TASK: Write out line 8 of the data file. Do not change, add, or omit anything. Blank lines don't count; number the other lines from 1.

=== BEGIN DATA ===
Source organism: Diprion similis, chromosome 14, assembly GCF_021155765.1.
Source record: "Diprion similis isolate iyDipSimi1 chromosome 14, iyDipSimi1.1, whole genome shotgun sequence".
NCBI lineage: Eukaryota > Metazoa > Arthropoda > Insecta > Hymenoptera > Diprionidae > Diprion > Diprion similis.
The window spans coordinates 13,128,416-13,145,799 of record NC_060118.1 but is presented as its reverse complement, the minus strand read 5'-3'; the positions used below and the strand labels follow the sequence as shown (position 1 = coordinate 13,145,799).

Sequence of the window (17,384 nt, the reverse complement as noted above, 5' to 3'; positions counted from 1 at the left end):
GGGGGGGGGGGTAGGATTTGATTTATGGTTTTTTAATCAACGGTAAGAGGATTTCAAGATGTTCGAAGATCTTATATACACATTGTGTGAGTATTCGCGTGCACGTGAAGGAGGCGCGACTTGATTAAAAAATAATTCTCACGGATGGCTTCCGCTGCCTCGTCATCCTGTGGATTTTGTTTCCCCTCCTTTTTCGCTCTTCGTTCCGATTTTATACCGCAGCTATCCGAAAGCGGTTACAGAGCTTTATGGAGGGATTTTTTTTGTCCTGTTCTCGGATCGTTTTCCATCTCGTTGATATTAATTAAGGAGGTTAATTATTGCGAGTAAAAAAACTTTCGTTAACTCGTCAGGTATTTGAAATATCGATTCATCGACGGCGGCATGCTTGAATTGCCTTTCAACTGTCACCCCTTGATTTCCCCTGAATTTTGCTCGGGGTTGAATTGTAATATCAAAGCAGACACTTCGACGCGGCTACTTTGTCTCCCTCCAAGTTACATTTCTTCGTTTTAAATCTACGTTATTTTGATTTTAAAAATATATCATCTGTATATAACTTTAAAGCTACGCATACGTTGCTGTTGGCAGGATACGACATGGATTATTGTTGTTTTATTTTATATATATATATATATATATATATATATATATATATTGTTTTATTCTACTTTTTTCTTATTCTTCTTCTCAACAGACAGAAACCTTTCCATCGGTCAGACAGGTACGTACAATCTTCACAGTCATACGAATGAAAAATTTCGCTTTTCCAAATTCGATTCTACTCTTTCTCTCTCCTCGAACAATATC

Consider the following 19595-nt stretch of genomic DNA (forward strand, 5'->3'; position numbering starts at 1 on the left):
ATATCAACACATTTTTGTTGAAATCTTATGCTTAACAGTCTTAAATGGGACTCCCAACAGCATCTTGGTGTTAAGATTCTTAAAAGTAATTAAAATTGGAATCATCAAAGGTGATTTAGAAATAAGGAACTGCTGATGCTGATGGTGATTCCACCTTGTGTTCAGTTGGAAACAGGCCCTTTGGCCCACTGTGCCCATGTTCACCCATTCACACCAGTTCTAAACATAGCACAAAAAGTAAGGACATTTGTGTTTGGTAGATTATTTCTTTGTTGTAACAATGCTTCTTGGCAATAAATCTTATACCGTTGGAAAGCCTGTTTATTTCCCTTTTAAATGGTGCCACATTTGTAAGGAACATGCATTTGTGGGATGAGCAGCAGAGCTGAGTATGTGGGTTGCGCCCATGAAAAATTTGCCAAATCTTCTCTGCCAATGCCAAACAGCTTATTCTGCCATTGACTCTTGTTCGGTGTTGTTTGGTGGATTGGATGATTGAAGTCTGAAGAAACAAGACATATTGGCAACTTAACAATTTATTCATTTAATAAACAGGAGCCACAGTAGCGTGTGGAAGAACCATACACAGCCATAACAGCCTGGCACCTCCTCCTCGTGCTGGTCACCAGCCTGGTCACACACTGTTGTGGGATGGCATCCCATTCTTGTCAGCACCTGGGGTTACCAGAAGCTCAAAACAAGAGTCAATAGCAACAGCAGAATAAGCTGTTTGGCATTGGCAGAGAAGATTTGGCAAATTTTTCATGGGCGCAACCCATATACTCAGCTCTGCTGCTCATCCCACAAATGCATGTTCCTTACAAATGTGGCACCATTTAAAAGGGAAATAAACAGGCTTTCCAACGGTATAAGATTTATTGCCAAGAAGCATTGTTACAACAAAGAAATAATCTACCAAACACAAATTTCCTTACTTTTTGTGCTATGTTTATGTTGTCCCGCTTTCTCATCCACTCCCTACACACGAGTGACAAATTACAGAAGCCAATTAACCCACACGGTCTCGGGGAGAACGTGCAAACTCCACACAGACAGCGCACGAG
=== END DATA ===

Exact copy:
ATATCAACACATTTTTGTTGAAATCTTATGCTTAACAGTCTTAAATGGGACTCCCAACAGCATCTTGGTGTTAAGATTCTTAAAAGTAATTAAAATTGGAATCATCAAAGGTGATTTAGAAATAAGGAACTGCTGATGCTGATGGTGATTCCACCTTGTGTTCAGTTGGAAACAGGCCCTTTGGCCCACTGTGCCCATGTTCACCCATTCACACCAGTTCTAAACATAGCACAAAAAGTAAGGACATTTGTGTTTGGTAGATTATTTCTTTGTTGTAACAATGCTTCTTGGCAATAAATCTTATACCGTTGGAAAGCCTGTTTATTTCCCTTTTAAATGGTGCCACATTTGTAAGGAACATGCATTTGTGGGATGAGCAGCAGAGCTGAGTATGTGGGTTGCGCCCATGAAAAATTTGCCAAATCTTCTCTGCCAATGCCAAACAGCTTATTCTGCCATTGACTCTTGTTCGGTGTTGTTTGGTGGATTGGATGATTGAAGTCTGAAGAAACAAGACATATTGGCAACTTAACAATTTATTCATTTAATAAACAGGAGCCACAGTAGCGTGTGGAAGAACCATACACAGCCATAACAGCCTGGCACCTCCTCCTCGTGCTGGTCACCAGCCTGGTCACACACTGTTGTGGGATGGCATCCCATTCTTGTCAGCACCTGGGGTTACCAGAAGCTCAAAACAAGAGTCAATAGCAACAGCAGAATAAGCTGTTTGGCATTGGCAGAGAAGATTTGGCAAATTTTTCATGGGCGCAACCCATATACTCAGCTCTGCTGCTCATCCCACAAATGCATGTTCCTTACAAATGTGGCACCATTTAAAAGGGAAATAAACAGGCTTTCCAACGGTATAAGATTTATTGCCAAGAAGCATTGTTACAACAAAGAAATAATCTACCAAACACAAATTTCCTTACTTTTTGTGCTATGTTTATGTTGTCCCGCTTTCTCATCCACTCCCTACACACGAGTGACAAATTACAGAAGCCAATTAACCCACACGGTCTCGGGGAGAACGTGCAAACTCCACACAGACAGCGCACGAG